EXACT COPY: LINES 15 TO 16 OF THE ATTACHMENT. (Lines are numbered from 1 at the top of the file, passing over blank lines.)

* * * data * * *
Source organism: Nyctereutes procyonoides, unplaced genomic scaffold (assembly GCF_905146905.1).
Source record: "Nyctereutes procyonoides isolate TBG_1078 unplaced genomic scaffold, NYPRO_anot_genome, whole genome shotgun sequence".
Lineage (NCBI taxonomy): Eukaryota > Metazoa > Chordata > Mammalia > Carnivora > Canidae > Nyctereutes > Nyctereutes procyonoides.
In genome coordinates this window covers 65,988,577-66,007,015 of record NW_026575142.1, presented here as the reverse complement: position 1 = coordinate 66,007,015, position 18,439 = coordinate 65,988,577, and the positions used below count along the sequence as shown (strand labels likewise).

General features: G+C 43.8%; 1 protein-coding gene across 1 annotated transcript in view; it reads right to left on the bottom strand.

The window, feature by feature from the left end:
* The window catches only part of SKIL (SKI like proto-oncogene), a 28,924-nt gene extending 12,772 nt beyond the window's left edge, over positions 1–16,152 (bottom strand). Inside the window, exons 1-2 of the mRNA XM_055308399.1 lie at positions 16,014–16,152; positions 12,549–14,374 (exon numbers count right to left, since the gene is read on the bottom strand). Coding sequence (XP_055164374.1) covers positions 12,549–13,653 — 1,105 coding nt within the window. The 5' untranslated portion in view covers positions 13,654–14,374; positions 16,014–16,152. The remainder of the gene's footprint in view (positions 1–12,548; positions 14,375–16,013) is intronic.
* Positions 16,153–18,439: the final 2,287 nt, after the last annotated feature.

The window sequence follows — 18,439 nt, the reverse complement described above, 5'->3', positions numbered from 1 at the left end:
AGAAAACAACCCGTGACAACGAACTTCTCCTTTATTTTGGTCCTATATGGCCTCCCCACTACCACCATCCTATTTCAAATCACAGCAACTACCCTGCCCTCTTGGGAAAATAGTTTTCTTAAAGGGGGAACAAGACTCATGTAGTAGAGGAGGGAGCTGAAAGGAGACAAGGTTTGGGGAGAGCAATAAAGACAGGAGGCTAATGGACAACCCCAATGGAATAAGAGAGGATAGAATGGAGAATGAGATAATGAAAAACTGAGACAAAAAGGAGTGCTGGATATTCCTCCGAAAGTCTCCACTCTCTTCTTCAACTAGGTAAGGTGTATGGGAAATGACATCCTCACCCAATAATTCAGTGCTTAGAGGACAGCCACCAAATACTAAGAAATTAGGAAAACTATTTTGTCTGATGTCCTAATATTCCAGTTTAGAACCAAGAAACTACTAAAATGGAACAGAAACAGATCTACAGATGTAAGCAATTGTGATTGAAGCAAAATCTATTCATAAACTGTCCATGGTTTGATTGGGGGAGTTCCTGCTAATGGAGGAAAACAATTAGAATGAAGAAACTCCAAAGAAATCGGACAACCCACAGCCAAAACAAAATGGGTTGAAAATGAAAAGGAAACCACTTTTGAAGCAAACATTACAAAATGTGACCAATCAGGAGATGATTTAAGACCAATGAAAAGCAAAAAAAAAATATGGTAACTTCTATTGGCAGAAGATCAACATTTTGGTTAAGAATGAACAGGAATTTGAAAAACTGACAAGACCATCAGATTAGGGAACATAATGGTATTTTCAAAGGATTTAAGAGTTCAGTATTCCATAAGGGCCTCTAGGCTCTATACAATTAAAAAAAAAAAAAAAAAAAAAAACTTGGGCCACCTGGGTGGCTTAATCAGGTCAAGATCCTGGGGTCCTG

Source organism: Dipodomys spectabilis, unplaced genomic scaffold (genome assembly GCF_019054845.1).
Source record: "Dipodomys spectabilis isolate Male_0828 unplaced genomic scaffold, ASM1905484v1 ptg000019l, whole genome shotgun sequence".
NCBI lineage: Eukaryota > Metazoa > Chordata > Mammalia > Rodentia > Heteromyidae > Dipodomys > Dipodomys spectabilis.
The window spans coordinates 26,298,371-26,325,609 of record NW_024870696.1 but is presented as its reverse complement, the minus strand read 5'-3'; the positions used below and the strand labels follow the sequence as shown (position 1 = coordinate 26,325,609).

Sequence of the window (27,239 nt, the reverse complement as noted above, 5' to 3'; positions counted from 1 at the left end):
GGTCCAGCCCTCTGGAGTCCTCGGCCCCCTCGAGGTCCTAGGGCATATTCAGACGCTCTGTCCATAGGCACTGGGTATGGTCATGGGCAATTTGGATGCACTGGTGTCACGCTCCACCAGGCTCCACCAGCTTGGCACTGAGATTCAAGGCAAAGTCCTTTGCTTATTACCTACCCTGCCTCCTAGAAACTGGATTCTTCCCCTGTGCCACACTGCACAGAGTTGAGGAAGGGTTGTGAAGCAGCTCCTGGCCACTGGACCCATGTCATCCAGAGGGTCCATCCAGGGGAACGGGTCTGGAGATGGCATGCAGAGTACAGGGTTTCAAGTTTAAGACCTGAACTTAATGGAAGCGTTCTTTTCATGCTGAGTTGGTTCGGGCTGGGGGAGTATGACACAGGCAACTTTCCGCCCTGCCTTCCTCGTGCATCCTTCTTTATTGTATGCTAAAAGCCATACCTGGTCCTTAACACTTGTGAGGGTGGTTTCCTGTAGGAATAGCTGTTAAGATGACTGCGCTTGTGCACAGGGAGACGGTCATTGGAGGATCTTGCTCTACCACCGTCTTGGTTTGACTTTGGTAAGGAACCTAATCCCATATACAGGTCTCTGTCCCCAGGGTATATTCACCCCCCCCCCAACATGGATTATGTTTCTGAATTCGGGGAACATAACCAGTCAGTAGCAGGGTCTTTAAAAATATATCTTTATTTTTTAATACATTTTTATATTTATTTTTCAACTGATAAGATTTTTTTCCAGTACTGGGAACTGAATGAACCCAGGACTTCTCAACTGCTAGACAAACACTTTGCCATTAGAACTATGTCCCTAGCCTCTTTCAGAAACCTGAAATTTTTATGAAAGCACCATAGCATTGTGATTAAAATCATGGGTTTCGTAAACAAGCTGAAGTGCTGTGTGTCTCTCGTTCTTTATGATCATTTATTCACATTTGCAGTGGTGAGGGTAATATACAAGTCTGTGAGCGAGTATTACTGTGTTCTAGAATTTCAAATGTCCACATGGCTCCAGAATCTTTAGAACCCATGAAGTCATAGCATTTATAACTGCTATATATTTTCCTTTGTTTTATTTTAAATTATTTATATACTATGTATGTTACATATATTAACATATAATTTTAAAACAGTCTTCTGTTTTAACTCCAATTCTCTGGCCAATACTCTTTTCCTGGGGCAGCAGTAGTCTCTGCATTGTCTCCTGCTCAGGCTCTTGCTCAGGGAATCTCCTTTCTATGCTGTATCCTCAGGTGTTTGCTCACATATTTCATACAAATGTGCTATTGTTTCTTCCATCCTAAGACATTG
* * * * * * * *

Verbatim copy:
Sequence of the window (27,239 nt, the reverse complement as noted above, 5' to 3'; positions counted from 1 at the left end):
GGTCCAGCCCTCTGGAGTCCTCGGCCCCCTCGAGGTCCTAGGGCATATTCAGACGCTCTGTCCATAGGCACTGGGTATGGTCATGGGCAATTTGGATGCACTGGTGTCACGCTCCACCAGGCTCCACCAGCTTGGCACTGAGATTCAAGGCAAAGTCCTTTGCTTATTACCTACCCTGCCTCCTAGAAACTGGATTCTTCCCCTGTGCCACACTGCACAGAGTTGAGGAAGGGTTGTGAAGCAGCTCCTGGCCACTGGACCCATGTCATCCAGAGGGTCCATCCAGGGGAACGGGTCTGGAGATGGCATGCAGAGTACAGGGTTTCAAGTTTAAGACCTGAACTTAATGGAAGCGTTCTTTTCATGCTGAGTTGGTTCGGGCTGGGGGAGTATGACACAGGCAACTTTCCGCCCTGCCTTCCTCGTGCATCCTTCTTTATTGTATGCTAAAAGCCATACCTGGTCCTTAACACTTGTGAGGGTGGTTTCCTGTAGGAATAGCTGTTAAGATGACTGCGCTTGTGCACAGGGAGACGGTCATTGGAGGATCTTGCTCTACCACCGTCTTGGTTTGACTTTGGTAAGGAACCTAATCCCATATACAGGTCTCTGTCCCCAGGGTATATTCACCCCCCCCCCAACATGGATTATGTTTCTGAATTCGGGGAACATAACCAGTCAGTAGCAGGGTCTTTAAAAATATATCTTTATTTTTTAATACATTTTTATATTTATTTTTCAACTGATAAGATTTTTTTCCAGTACTGGGAACTGAATGAACCCAGGACTTCTCAACTGCTAGACAAACACTTTGCCATTAGAACTATGTCCCTAGCCTCTTTCAGAAACCTGAAATTTTTATGAAAGCACCATAGCATTGTGATTAAAATCATGGGTTTCGTAAACAAGCTGAAGTGCTGTGTGTCTCTCGTTCTTTATGATCATTTATTCACATTTGCAGTGGTGAGGGTAATATACAAGTCTGTGAGCGAGTATTACTGTGTTCTAGAATTTCAAATGTCCACATGGCTCCAGAATCTTTAGAACCCATGAAGTCATAGCATTTATAACTGCTATATATTTTCCTTTGTTTTATTTTAAATTATTTATATACTATGTATGTTACATATATTAACATATAATTTTAAAACAGTCTTCTGTTTTAACTCCAATTCTCTGGCCAATACTCTTTTCCTGGGGCAGCAGTAGTCTCTGCATTGTCTCCTGCTCAGGCTCTTGCTCAGGGAATCTCCTTTCTATGCTGTATCCTCAGGTGTTTGCTCACATATTTCATACAAATGTGCTATTGTTTCTTCCATCCTAAGACATTG